'I know agents who rarely ever travel at all'
Valerie Schneider has worked in the travel industry since 1995 as a travel agent, marketing manager, and corporate travel consultant.
The best agents ask a lot of questions. You, in turn, need to answer honestly concerning your personality and interests. If you're not into museums, say so. If you live for adventure, speak up! We're not mind readers, and there's nothing worse than a client who expects us to coordinate the perfect getaway without any input as to what, in his thinking, constitutes perfection.
Most airlines don't pay commissions, so agents have little incentive to issue tickets unless it's part of a package or tour. Besides--let's be honest--if you're flying a simple round trip, you'll do just as well booking online. But if you're going off the beaten path or are booking a complicated itinerary, it's smart to use an agent. You'll usually pay a service fee (anywhere from $15 to $40), but that's money well spent. Remember, we have access to international consolidator airfares that aren't available online.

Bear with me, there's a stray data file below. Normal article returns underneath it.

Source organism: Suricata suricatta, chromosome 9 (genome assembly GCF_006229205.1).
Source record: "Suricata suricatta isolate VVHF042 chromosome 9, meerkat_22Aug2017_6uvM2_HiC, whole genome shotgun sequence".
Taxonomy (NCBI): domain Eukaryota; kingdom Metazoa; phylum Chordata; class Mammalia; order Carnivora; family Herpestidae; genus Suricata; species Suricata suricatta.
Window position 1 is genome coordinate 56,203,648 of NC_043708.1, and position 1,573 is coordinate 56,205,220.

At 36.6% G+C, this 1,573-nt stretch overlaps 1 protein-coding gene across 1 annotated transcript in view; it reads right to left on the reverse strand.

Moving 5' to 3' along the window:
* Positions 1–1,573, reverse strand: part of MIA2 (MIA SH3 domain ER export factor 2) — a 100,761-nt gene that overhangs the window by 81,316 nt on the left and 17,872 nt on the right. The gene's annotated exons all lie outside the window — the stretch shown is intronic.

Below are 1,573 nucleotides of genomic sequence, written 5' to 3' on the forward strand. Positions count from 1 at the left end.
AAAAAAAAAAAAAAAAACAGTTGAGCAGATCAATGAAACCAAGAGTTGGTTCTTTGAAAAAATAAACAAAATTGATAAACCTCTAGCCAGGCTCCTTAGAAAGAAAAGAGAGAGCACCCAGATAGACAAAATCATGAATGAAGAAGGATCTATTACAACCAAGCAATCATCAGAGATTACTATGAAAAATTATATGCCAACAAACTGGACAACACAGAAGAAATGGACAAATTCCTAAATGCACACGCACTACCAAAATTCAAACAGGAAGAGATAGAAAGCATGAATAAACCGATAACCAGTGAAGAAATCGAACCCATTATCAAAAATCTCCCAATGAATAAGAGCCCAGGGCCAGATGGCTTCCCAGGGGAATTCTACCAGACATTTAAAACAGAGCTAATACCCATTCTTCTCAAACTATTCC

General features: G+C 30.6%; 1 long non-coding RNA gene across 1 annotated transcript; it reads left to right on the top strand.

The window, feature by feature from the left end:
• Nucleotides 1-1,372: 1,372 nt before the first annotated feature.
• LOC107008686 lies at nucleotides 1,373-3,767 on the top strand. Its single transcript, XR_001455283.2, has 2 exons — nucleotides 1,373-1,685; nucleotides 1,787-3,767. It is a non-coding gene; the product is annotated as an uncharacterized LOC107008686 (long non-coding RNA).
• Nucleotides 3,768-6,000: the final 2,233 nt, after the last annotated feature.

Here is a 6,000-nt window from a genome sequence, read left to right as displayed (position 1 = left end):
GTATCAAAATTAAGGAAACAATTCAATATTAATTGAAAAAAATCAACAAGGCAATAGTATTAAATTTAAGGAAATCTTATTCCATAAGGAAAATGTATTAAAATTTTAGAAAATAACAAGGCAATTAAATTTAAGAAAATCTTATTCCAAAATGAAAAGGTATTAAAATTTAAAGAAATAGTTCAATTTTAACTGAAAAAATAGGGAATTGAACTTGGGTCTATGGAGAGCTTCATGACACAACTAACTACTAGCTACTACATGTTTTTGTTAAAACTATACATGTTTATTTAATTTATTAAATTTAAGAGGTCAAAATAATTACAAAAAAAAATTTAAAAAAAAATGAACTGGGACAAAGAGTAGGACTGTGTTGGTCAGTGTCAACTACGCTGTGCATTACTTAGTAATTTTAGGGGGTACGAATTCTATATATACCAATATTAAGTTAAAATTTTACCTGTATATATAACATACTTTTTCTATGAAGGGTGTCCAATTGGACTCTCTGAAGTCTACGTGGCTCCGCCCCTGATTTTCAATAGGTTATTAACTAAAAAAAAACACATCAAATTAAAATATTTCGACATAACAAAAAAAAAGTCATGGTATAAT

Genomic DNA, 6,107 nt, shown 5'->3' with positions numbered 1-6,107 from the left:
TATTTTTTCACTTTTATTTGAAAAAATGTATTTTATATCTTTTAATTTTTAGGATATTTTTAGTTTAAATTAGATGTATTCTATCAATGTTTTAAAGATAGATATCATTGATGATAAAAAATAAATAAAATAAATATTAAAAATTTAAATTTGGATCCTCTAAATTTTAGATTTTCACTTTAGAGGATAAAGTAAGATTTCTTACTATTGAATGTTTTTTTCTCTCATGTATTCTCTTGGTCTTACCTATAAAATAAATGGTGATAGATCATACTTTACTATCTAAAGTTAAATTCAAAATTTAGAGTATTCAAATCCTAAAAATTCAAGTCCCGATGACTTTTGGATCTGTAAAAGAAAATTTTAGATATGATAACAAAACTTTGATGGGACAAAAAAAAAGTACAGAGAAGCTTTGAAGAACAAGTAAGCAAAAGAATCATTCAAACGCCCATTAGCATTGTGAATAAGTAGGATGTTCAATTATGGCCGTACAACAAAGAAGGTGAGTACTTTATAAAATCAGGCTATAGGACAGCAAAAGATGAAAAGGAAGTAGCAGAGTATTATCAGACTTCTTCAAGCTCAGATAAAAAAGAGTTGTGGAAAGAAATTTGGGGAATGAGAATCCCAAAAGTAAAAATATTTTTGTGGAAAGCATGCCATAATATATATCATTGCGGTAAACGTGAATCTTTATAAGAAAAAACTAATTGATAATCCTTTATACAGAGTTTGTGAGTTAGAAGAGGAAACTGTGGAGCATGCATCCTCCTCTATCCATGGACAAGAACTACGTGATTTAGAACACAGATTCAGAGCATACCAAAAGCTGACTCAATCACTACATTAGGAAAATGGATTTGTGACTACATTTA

Agencies sometimes pay staffers incentives of $5 or $10 for each booking made with preferred companies (ones that give the biggest commissions). Cash rewards work as a motivator--but do they serve the customer well? Not if the client winds up booking a more expensive, less convenient, and less enjoyable trip. So, if an agent recommends a cruise or tour, ask why it's right for you. If the response is just "Because this is a good company," take your business elsewhere. On the other hand, agencies receiving above-average commission percentages from certain suppliers are sometimes willing to give special discounts to customers. An agency receiving a 20 percent payout from a cruise line--12 or 13 percent is more typical--might hand a portion of that right back to you. Many cruise lines have cracked down on rebates--as these backdoor discounts are called--but agencies can always find some way to reward your business, including onboard credits, free transfers, free champagne, and cabin upgrades.
I don't know everything. No agent does. Even an agent who specializes in a destination can't be an expert on every resort, hotel, restaurant, pub, tour guide, and beach. We try to stay abreast of travel trends around the world, and many of my colleagues study for certifications such as Destination Specialist, but these are no substitutes for firsthand knowledge. Feel free to ask your agent if he or she's ever visited your desired destination, and how recently. As inconceivable as it seems, I know agents who rarely ever travel at all.